A few weeks ago, IBM and Emulex announced a new blade server adapter for the IBM BladeCenter and IBM System x line, called the “Emulex Virtual Fabric Adapter for IBM BladeCenter" (IBM part # 49Y4235). Frequent readers may recall that I had a "so what" attitude when I blogged about it in October and that was because, I didn't get it. I didn't get what the big deal was with being able to take a 10Gb pipe and allow you to carve it up into 4 "virtual NICs". HP's been doing this for a long time with their FlexNICs (check out VirtualKennth's blog for a great detail on this technology) so I didn't see the value in what IBM and Emulex was trying to do. But now I understand. Before I get into this, let me remind you of what this adapter is. The Emulex Virtual Fabric Adapter (CFFh) for IBM BladeCenter is a dual-port 10 Gb Ethernet card that supports 1 Gbps or 10 Gbps traffic, or up to eight virtual NIC devices.
This adapter hopes to address three key I/O issues:
1.Need for more than two ports per server, with 6-8 recommended for virtualization
2.Need for more than 1Gb bandwidth, but can't support full 10Gb today
3.Need to prepare for network convergence in the future
"1, 2, 3, 4"
I recently attended an IBM/Emulex partner event and Emulex presented a unique way to understand the value of the Emulex Virtual Fabric Adapter via the term, "1, 2, 3, 4" Let me explain:
"1" – Emulex uses a single chip architecture for these adapters. (As a non-I/O guy, I'm not sure of why this matters – I welcome your comments.)
"2" – Supports two platforms: rack and blade (Easy enough to understand, but this also emphasizes that a majority of the new IBM System x servers announced this week will have the Virtual Fabric Adapter "standard")
"3" – Emulex will have three product models for IBM (one for blade servers, one for the rack servers and one intergrated into the new eX5 servers)
"4" – There are four modes of operation:
Legacy 1Gb Ethernet
Fibre Channel over Ethernet (FCoE)…via software entitlement ($$)
iSCSI Hardware Acceleration…via software entitlement ($$)
This last part is the key to the reason I think this product could be of substantial value. The adapter enables a user to begin with traditional Ethernet, then grow into 10Gb, FCoE or iSCSI without any physical change – all they need to do is buy a license (for the FCoE or iSCSI).
Modes of operation
The expansion card has two modes of operation: standard physical port mode (pNIC) and virtual NIC (vNIC) mode.
In vNIC mode, each physical port appears to the blade server as four virtual NIC with a default bandwidth of 2.5 Gbps per vNIC. Bandwidth for each vNIC can be configured from 100 Mbps to 10 Gbps, up to a maximum of 10 Gb per virtual port.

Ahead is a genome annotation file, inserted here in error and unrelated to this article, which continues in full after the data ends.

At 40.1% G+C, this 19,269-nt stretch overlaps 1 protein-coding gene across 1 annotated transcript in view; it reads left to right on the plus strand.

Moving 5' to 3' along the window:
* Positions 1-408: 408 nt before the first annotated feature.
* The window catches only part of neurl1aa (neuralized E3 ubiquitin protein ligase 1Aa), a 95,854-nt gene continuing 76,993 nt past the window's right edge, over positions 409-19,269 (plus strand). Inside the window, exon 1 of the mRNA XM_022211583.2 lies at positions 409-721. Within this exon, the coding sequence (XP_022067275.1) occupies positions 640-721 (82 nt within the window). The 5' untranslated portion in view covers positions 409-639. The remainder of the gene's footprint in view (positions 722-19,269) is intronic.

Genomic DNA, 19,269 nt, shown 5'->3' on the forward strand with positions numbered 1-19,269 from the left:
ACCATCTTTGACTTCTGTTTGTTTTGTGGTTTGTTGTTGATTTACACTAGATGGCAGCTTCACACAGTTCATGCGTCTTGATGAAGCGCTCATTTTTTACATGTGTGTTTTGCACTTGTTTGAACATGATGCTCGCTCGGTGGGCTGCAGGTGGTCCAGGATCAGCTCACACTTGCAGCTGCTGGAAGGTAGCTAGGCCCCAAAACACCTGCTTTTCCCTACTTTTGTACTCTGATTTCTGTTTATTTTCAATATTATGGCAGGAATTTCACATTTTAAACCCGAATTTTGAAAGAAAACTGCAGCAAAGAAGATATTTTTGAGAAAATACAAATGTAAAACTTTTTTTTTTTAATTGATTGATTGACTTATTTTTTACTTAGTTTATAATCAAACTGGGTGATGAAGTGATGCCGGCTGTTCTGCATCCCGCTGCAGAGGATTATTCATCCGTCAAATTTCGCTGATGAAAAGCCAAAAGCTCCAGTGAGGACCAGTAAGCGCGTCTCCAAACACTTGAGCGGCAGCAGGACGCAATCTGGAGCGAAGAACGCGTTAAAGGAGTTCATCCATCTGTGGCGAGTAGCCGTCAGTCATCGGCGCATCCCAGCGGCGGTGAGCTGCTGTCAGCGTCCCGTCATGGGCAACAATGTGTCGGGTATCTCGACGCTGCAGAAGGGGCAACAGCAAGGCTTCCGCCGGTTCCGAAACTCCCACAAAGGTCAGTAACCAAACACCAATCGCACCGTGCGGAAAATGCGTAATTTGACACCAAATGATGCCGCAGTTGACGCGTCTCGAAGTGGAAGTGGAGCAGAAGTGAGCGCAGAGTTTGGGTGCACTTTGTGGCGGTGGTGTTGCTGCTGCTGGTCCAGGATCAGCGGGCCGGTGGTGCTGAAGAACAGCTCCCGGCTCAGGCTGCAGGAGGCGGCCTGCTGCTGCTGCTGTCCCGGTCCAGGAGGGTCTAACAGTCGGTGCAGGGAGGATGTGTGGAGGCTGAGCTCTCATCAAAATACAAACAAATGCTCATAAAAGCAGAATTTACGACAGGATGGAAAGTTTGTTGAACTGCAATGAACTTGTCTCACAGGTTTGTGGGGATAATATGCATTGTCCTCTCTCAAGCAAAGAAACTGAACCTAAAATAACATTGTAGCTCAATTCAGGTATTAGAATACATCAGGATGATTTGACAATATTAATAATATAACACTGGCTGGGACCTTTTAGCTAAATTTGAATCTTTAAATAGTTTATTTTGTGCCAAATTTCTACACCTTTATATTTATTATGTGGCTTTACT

In pNIC mode, the expansion card can operate as a standard 10 Gbps or 1 Gbps 2-port Ethernet expansion card.
As previously mentioned, a future entitlement purchase will allow for up to two FCoE ports or two iSCSI ports. The FCoE and iSCSI ports can be used in combination with up to six Ethernet ports in vNIC mode, up to a maximum of eight total virtual ports.
Mode IBM Switch Compatibility
vNIC – works with BNT Virtual Fabric Switch
pNIC – works with BNT, IBM Pass-Thru, Cisco Nexus
FCoE- BNT or Cisco Nexus
iSCSI Acceleration – all IBM 10GbE switches
I really think the "one card can do all" concept works really well for the IBM BladeCenter design, and I think we'll start seeing more and more customers move toward this single card concept.
Comparison to HP Flex-10
I'll be the first to admit, I'm not a network or storage guy, so I'm not really qualified to compare this offering to HP's Flex-10, however IBM has created a very clever video that does some comparisons. Take a few minutes to watch and let me know your thoughts.
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Founder of BladesMadeSimple.com. I have over 15 years of experience in the x86 server and virtualization marketplace. Since 1997 I've worked at several resellers in the Atlanta area, including Solarcom (Presidio), Canvas Systems, Optimus Solutions (Softchoice) and Corus360. I have a vast array of competitive x86 server knowledge and certifications as well as an in-depth understanding of VMware and Citrix virtualization. Since 2011 I have been working for Dell as a Server Sales Engineer covering the Global 500 market in the midwest and east.
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